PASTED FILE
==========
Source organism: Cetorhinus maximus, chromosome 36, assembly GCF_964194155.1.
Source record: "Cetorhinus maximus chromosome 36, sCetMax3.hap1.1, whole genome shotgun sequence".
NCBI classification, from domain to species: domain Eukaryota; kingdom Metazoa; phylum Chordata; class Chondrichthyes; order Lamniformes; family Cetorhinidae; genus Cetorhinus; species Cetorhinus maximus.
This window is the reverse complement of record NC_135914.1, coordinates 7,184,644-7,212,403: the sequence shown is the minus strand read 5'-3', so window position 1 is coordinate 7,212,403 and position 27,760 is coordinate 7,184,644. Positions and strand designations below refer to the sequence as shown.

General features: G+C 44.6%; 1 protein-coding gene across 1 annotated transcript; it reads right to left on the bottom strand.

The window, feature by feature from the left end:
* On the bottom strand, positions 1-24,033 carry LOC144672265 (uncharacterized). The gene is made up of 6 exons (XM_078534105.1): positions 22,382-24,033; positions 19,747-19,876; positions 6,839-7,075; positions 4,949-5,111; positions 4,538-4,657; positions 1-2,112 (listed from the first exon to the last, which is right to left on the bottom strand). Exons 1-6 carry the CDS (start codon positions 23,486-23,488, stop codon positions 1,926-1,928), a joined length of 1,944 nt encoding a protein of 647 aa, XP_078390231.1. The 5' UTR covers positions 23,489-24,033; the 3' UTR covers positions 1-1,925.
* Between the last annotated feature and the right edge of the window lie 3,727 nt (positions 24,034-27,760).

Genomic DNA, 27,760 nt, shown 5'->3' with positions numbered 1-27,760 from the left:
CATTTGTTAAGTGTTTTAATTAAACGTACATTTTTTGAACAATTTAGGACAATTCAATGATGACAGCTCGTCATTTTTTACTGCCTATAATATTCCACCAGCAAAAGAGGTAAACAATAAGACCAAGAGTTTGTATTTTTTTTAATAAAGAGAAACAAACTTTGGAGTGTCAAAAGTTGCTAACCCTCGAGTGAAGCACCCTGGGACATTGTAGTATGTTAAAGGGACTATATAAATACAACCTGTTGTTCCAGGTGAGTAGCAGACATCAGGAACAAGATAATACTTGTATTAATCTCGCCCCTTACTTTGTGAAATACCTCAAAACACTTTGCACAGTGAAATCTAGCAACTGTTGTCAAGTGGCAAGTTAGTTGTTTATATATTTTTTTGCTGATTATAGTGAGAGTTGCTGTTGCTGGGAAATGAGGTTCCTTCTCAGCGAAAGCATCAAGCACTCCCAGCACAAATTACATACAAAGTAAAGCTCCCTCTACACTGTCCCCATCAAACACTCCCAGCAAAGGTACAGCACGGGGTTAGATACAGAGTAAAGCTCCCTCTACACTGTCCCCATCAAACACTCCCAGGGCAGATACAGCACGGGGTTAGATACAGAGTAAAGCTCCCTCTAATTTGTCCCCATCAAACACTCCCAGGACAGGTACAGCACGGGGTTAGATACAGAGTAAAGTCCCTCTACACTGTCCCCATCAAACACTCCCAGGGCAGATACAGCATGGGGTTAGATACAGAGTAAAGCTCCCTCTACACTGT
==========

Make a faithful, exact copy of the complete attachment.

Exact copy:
Source organism: Cetorhinus maximus, chromosome 36, assembly GCF_964194155.1.
Source record: "Cetorhinus maximus chromosome 36, sCetMax3.hap1.1, whole genome shotgun sequence".
NCBI classification, from domain to species: domain Eukaryota; kingdom Metazoa; phylum Chordata; class Chondrichthyes; order Lamniformes; family Cetorhinidae; genus Cetorhinus; species Cetorhinus maximus.
This window is the reverse complement of record NC_135914.1, coordinates 7,184,644-7,212,403: the sequence shown is the minus strand read 5'-3', so window position 1 is coordinate 7,212,403 and position 27,760 is coordinate 7,184,644. Positions and strand designations below refer to the sequence as shown.

General features: G+C 44.6%; 1 protein-coding gene across 1 annotated transcript; it reads right to left on the bottom strand.

The window, feature by feature from the left end:
* On the bottom strand, positions 1-24,033 carry LOC144672265 (uncharacterized). The gene is made up of 6 exons (XM_078534105.1): positions 22,382-24,033; positions 19,747-19,876; positions 6,839-7,075; positions 4,949-5,111; positions 4,538-4,657; positions 1-2,112 (listed from the first exon to the last, which is right to left on the bottom strand). Exons 1-6 carry the CDS (start codon positions 23,486-23,488, stop codon positions 1,926-1,928), a joined length of 1,944 nt encoding a protein of 647 aa, XP_078390231.1. The 5' UTR covers positions 23,489-24,033; the 3' UTR covers positions 1-1,925.
* Between the last annotated feature and the right edge of the window lie 3,727 nt (positions 24,034-27,760).

Genomic DNA, 27,760 nt, shown 5'->3' with positions numbered 1-27,760 from the left:
CATTTGTTAAGTGTTTTAATTAAACGTACATTTTTTGAACAATTTAGGACAATTCAATGATGACAGCTCGTCATTTTTTACTGCCTATAATATTCCACCAGCAAAAGAGGTAAACAATAAGACCAAGAGTTTGTATTTTTTTTAATAAAGAGAAACAAACTTTGGAGTGTCAAAAGTTGCTAACCCTCGAGTGAAGCACCCTGGGACATTGTAGTATGTTAAAGGGACTATATAAATACAACCTGTTGTTCCAGGTGAGTAGCAGACATCAGGAACAAGATAATACTTGTATTAATCTCGCCCCTTACTTTGTGAAATACCTCAAAACACTTTGCACAGTGAAATCTAGCAACTGTTGTCAAGTGGCAAGTTAGTTGTTTATATATTTTTTTGCTGATTATAGTGAGAGTTGCTGTTGCTGGGAAATGAGGTTCCTTCTCAGCGAAAGCATCAAGCACTCCCAGCACAAATTACATACAAAGTAAAGCTCCCTCTACACTGTCCCCATCAAACACTCCCAGCAAAGGTACAGCACGGGGTTAGATACAGAGTAAAGCTCCCTCTACACTGTCCCCATCAAACACTCCCAGGGCAGATACAGCACGGGGTTAGATACAGAGTAAAGCTCCCTCTAATTTGTCCCCATCAAACACTCCCAGGACAGGTACAGCACGGGGTTAGATACAGAGTAAAGTCCCTCTACACTGTCCCCATCAAACACTCCCAGGGCAGATACAGCATGGGGTTAGATACAGAGTAAAGCTCCCTCTACACTGT